Molecular organization of tubular post-Golgi intermediates forming at the trans-Golgi network exit sites

Gaibisso, Renato (2009). Molecular organization of tubular post-Golgi intermediates forming at the trans-Golgi network exit sites. PhD thesis The Open University.

DOI: https://doi.org/10.21954/ou.ro.0000eb3a

Abstract

The ability of cells to export proteins is essential for numerous cellular functions. Proteins for export are synthesised in the endoplasmic reticulum (ER) and move through the Golgi complex to the trans-Golgi network (TGN), from where they are shipped to various final destinations, including the plasma membrane (PM) (apical or basolateral, in polarized cells), early and late endosomes, and secretory granules.

The membranous carriers involved in the trafficking step from the TGN directly to the PM are much larger than vesicles, and are pleiomorphic rather than vesicular. They also do not possess an external coat, as has been seen with other types of carriers (e.g. clathrin, COPI and COPII vesicles). At present, the molecular mechanisms of the formation of these large pleiomorphic carriers are completely unknown.

I built up a thematic interactome to look at interactions between the many players involved in TGN-to-PM trafficking, and I have added some newly discovered interesting interactions through use of a two-hybrid matrix system. I thus focused my attention on some key elements such as the Arf1 and Arl1 interacting protein Arfaptin, the TRAnsport Protein Particle (TRAPP) complex, protein kinase D (PKD) and C-terminal binding protein/BFA-ribosylated substrate (Ctbp1-S/BARS) since these were revealed as being important nodes into this thematic interactome.

Arfaptin is a protein specifically recruited to the TGN through a BAR domain which can interact with membranes, possibly bending them; thus, Arfaptin might be relevant in the initial formation of carriers. We have discovered that PKD (a protein involved in fission) phosphorylates and displaces Arfaptin from the Golgi complex, regulating its action in time, since the fission-mediated action of PKD occurs later. The fission activity of PKD can occur via Ctbp1-S/BARS, which is already known to be involved in membrane fission. Moreover, we have identified Ctbp1-S/BARS as a PKD phosphorylation substrate.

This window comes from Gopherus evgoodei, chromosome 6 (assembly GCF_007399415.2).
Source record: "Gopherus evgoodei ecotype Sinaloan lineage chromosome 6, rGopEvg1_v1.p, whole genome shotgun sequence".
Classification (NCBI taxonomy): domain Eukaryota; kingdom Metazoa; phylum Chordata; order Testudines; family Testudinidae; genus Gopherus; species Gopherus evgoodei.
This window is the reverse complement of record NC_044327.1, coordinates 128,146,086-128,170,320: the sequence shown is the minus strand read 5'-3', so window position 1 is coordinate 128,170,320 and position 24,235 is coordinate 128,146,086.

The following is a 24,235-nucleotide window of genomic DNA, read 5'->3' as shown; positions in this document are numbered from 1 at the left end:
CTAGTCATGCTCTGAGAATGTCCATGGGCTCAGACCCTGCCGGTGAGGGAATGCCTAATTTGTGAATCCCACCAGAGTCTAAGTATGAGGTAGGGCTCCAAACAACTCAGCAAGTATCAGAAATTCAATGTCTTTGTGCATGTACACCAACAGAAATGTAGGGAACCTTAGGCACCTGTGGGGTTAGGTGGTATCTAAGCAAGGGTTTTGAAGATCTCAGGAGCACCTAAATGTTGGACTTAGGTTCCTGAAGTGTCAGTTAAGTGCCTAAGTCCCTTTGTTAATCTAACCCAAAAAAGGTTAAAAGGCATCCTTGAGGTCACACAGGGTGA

A possible role for the mammalian TRAPP complex in the exit of VSVG from the Golgi to the PM (TGN-to-PM), comes from the study of interaction networks after our two-hybrid screening. This has shown some links between TRAPP and other relevant players, such as PKD and 14-3-3γ. In yeast, TRAPPII has been characterized as being relevant for post-Golgi exocytic trafficking. The TRAPPII complex comprises TRAPPI (Bet5p, Trs20p, Bet3p, Trs23p, Trs31p, Trs33p, Trs85p) plus three TRAPPII-specific components (Trs65p, Trs120p, Trs130p). In yeast, as in mammals, Bet3 is an essential component, since it can anchor the rest of the complex to Golgi membranes. The removal of Bet3 both chronically, with specific siRNA and acutely, with microinjection of specific antibodies, shows for the first time a role for TRAPP in TGN-to-PM trafficking: Bet3 removal strongly delays the transport of VSVG specifically from the TGN to the PM, without affecting its ER-to-Golgi trafficking.

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